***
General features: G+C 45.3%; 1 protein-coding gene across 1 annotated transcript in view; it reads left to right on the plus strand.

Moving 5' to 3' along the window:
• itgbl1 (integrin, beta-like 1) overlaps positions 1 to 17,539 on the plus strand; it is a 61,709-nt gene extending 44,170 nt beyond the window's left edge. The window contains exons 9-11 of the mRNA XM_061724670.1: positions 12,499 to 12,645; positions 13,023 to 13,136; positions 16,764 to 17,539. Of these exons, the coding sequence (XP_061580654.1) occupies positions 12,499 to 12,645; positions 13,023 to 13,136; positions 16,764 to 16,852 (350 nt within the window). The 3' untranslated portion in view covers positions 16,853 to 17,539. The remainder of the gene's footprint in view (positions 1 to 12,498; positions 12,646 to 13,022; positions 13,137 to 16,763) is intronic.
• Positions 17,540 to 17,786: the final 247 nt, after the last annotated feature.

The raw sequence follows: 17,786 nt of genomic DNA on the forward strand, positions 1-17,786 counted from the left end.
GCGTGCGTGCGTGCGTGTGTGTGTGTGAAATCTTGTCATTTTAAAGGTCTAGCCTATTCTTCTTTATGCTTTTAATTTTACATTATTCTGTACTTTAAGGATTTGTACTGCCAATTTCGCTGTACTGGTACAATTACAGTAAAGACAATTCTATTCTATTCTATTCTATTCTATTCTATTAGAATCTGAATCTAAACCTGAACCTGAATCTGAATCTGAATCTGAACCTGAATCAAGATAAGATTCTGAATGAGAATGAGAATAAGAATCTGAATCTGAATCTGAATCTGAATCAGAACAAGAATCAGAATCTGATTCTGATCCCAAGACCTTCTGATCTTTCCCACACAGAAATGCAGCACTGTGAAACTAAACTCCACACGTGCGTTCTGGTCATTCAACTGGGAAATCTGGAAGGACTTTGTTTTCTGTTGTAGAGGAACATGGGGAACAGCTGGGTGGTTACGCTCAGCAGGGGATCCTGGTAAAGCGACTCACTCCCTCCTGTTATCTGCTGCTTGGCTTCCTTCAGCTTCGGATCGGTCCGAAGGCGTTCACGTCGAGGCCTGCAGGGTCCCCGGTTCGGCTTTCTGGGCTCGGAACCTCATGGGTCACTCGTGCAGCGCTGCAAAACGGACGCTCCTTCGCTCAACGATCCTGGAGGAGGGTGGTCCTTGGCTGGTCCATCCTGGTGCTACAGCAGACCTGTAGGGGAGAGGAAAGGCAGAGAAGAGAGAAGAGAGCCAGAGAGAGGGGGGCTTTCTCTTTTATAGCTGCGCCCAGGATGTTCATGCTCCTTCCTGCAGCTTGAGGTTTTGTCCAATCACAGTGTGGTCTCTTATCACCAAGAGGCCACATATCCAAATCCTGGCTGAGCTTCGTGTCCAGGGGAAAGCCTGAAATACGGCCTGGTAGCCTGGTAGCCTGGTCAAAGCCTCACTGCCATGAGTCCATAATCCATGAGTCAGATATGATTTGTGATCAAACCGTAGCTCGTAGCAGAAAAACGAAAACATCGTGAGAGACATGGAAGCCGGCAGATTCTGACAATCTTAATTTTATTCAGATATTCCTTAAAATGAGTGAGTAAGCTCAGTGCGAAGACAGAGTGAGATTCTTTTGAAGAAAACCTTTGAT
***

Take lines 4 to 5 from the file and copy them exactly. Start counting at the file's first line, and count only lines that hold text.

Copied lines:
• Positions 17,540 to 17,786: the final 247 nt, after the last annotated feature.

The raw sequence follows: 17,786 nt of genomic DNA on the forward strand, positions 1-17,786 counted from the left end.